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Breast Milk Collection & Storage

How do I keep my pumped milk fresh?

So you’ve finished pumping and collected all of that great milk! What’s next?

Once you’ve emptied your breasts, mix both right and left bottles together into one and place it in the refrigerator, cooler or ice chest. Keep in mind it may take several pump sessions to completely fill one bottle for your baby. For example, you may pump 3 or 4 separate times, each yielding anywhere from ½ ounce to 3 ounces of pumped milk. It’s ideal to pool all the milk from your various pumping sessions throughout a 24-hour period. After all the milk has cooled in the fridge, the milk should be combined and gently mixed and then poured into separate bottles of the volume you need to leave for your baby while you are away.

Place these “individual servings” in the freezer.

What’s an individual serving?

  • An individual serving is how much milk your baby consumes in one feeding.
  • If your baby is taking 3 – 4 ounces at a feeding, then you should leave as many 3 – 4 ounce bottles as you can provide from your 24-hour pumping sessions.
  • If you don’t know how much your baby is taking at each feeding (which is very common), then leave 2 – 3 ounce bottles.
    • Defrost one bottle at a time and see how much the baby requires.

 

Whatever the baby does not drink should be placed back in the refrigerator with a clean cover (be sure to remove the nipple) and re-warm for the next feeding. Use this milk within 24-hours.

The best location is on the center shelves closer to the back of the freezer.

  • Avoid the freezer door when storing your milk.
  • You can lay the freezer bags down or stand them up, whatever works best for you.
    • Some mommies use special trays that are similar to old-fashioned ice-cube trays to store frozen milk. Others put a number of single serving bags into a large plastic freezer bag.
  • Always mark the date and time of when you first put the milk into the freezer on the storage container.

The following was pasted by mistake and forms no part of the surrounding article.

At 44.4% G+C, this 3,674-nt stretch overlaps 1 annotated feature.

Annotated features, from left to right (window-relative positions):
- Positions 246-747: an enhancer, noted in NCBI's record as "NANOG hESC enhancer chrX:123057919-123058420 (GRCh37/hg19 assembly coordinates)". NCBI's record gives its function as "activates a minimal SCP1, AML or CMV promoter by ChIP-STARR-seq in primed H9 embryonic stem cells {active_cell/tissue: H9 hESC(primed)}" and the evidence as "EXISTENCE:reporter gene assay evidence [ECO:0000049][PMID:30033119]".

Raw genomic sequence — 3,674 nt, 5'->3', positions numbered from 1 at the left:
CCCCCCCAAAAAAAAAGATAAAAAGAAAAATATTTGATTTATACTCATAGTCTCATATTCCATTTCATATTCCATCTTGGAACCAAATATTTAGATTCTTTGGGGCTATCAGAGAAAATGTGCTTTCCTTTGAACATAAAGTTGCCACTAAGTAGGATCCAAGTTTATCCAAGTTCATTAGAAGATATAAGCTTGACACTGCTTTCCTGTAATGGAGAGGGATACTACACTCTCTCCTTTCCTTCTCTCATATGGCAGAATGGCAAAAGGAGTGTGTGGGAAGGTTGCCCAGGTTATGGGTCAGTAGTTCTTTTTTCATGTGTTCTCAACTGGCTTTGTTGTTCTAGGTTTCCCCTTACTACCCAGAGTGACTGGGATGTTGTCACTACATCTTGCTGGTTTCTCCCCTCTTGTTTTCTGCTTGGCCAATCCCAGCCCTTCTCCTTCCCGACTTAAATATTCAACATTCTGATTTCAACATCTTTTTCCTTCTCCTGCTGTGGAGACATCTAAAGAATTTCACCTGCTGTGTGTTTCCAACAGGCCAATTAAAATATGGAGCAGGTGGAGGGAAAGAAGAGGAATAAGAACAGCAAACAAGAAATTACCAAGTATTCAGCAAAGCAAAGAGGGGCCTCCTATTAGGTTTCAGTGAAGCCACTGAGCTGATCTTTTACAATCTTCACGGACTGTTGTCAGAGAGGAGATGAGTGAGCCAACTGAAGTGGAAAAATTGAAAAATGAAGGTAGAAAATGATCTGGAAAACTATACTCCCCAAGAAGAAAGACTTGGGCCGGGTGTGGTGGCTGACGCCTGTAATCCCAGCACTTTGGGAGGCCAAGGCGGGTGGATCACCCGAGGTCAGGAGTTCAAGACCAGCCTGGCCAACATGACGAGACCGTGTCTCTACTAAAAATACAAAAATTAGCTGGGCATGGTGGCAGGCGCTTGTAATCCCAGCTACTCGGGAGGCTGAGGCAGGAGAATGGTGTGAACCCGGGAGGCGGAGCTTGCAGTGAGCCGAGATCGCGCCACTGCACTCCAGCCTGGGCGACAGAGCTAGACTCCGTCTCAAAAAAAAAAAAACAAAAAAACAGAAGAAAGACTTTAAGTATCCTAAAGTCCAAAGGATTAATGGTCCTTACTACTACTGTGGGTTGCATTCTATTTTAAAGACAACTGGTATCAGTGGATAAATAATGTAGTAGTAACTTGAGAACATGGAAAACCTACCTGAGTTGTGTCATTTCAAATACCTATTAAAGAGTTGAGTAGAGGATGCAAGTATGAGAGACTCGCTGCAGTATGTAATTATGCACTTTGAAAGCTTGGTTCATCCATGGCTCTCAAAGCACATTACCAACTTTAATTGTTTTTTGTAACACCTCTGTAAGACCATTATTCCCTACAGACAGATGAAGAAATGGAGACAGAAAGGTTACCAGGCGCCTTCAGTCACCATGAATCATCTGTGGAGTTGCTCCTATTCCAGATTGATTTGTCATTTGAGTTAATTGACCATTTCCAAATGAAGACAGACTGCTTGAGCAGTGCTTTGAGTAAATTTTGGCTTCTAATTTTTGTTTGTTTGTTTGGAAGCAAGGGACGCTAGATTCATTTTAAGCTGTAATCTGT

• Milk can be kept for quite a long time, but it’s always a good idea to keep track of the age of the milk.
    • Over-pumping can provide you with a freezer full of milk, but that may not always be the best idea unless there are special circumstances where you are consistently away from your baby during the day (i.e. NICU stays, returning to work).

 

Storing breast milk*

  • Freshly pumped milk can stay at room temperature for up to 6 hours. After this time the milk should be placed in a refrigerator or freezer until it is time to be used.
  • Milk placed in the refrigerator should be used within 4 – 8 days or placed in the freezer.
  • Milk can be placed in a freezer up to 6 months after being cooled under running water, but the temperature must remain stable so that the milk is not compromised

Whichever methods you choose to store your breast milk, remember to use proper storage containers, and safe locations in the fridge or freezer. Protect your milk containers from spills and other odors by making sure they are properly sealed. Breast milk is liquid gold!

*The most up-to-date information available at the time of this posting

Still have more questions about pumping and storing your “liquid gold?” Send us a message and get help from a lactation consultant on our team.

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